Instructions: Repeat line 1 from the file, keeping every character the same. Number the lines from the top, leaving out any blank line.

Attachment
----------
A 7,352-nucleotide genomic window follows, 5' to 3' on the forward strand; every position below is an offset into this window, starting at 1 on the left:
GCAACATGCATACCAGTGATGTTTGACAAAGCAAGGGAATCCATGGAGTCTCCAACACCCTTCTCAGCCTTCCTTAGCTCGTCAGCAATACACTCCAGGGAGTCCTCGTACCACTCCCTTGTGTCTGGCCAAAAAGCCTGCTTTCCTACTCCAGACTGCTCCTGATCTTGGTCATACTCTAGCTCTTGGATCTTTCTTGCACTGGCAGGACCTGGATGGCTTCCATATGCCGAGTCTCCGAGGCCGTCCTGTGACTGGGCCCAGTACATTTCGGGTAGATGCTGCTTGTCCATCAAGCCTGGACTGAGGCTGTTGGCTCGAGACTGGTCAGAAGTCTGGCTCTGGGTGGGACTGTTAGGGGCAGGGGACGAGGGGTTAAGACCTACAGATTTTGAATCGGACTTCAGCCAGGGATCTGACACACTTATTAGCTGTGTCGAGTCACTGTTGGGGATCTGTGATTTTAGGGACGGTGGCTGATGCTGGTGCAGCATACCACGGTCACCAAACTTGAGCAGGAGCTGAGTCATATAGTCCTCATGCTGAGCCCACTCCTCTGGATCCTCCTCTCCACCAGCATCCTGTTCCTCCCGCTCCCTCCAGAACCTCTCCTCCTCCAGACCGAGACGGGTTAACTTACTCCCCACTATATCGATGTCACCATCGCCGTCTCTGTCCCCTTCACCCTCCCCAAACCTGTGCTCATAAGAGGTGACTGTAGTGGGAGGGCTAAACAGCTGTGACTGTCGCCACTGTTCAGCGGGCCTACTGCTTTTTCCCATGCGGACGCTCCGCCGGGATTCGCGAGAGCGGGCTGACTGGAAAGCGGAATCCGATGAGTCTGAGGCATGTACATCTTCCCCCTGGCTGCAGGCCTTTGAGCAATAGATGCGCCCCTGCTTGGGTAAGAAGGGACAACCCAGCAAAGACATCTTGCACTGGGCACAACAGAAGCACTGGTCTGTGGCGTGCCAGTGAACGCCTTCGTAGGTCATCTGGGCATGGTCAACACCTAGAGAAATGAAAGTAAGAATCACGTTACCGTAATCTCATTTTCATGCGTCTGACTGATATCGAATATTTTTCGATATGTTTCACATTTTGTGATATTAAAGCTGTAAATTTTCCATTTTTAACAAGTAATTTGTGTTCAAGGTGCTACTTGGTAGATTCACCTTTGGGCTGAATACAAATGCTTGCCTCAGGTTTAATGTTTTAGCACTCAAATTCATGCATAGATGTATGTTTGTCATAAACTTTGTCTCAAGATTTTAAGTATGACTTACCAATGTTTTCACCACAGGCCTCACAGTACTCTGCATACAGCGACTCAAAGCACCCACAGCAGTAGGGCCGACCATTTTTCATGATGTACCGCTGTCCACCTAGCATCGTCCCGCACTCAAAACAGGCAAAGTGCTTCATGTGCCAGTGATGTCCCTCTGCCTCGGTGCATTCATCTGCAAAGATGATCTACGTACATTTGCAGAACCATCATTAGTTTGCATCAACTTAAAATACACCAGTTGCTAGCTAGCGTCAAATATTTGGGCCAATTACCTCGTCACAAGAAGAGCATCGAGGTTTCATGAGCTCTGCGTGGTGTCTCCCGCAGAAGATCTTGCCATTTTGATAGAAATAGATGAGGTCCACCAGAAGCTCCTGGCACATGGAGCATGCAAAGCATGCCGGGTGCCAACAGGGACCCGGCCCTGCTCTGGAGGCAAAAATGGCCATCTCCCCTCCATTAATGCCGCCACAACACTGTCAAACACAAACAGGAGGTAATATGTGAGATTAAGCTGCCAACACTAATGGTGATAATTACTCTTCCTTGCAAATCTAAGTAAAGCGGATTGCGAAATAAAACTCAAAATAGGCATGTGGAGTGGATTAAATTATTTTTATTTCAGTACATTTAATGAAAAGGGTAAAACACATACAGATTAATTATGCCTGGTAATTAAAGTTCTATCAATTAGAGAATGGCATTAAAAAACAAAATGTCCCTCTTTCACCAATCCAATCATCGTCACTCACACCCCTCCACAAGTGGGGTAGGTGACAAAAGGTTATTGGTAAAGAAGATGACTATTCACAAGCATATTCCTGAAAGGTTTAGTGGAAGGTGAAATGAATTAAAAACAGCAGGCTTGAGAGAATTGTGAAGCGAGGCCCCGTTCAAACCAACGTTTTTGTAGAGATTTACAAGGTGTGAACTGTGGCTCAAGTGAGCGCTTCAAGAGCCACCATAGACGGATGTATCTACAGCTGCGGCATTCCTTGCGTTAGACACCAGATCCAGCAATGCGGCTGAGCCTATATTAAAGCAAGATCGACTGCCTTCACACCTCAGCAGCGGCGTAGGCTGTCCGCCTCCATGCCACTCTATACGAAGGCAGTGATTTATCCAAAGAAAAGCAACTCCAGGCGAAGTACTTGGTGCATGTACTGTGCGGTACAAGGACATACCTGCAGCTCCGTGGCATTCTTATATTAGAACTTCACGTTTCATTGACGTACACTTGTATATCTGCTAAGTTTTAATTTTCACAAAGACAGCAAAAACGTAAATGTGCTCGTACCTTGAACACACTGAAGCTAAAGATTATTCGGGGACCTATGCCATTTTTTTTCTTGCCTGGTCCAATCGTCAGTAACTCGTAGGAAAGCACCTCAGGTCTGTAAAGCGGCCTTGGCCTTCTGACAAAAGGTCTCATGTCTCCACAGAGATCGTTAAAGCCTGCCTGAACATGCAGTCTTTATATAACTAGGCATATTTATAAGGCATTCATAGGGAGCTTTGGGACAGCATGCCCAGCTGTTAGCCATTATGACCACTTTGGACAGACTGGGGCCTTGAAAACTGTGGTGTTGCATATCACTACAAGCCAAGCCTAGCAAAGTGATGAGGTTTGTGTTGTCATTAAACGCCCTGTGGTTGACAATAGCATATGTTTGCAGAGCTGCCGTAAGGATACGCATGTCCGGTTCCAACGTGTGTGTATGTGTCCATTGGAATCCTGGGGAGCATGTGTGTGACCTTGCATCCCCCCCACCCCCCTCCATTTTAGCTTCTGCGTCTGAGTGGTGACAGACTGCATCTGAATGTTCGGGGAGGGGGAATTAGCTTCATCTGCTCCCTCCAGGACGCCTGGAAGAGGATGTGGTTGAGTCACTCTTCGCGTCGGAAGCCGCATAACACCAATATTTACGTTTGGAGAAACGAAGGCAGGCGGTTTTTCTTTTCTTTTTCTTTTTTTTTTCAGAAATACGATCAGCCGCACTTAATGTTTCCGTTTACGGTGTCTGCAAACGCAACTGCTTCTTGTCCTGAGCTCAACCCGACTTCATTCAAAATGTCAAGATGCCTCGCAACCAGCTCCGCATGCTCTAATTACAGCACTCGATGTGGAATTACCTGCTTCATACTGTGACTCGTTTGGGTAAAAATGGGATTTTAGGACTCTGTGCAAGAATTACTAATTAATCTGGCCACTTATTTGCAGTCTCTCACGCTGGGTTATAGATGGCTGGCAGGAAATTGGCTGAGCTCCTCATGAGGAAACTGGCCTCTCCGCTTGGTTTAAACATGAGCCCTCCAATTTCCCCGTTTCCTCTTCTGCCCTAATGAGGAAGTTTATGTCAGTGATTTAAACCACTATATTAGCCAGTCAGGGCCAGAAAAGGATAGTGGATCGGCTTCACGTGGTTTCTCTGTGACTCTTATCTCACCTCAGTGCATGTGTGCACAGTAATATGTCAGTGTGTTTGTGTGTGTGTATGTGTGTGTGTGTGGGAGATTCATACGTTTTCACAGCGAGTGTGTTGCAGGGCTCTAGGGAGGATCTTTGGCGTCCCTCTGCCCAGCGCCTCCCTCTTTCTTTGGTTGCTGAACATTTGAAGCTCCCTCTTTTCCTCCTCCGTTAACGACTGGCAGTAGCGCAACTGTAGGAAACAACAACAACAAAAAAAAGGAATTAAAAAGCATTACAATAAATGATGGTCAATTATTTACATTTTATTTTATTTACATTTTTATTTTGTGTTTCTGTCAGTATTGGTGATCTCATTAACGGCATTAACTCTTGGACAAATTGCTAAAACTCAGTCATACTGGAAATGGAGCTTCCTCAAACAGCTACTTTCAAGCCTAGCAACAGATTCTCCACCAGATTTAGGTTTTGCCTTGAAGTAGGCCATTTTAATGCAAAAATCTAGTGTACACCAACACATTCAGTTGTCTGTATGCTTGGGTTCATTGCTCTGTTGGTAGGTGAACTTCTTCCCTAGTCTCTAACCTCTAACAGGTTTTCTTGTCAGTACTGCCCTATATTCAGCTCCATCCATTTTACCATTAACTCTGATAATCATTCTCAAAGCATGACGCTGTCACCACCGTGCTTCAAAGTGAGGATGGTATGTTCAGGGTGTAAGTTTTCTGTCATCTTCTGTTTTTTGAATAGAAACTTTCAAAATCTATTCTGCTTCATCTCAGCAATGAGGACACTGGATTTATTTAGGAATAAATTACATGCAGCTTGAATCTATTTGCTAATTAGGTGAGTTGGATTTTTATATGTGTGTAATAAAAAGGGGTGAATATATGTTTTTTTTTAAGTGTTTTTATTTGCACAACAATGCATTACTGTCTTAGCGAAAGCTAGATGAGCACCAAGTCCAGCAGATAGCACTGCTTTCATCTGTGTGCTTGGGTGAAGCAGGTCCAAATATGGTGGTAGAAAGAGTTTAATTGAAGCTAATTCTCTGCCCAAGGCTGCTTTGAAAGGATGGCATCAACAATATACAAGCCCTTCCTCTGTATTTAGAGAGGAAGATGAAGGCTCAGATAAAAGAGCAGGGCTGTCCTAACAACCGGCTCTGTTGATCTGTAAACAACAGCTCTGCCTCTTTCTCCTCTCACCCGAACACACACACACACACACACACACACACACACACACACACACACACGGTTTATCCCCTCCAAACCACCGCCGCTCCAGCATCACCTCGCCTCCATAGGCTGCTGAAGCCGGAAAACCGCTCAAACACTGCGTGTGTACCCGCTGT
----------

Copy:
A 7,352-nucleotide genomic window follows, 5' to 3' on the forward strand; every position below is an offset into this window, starting at 1 on the left: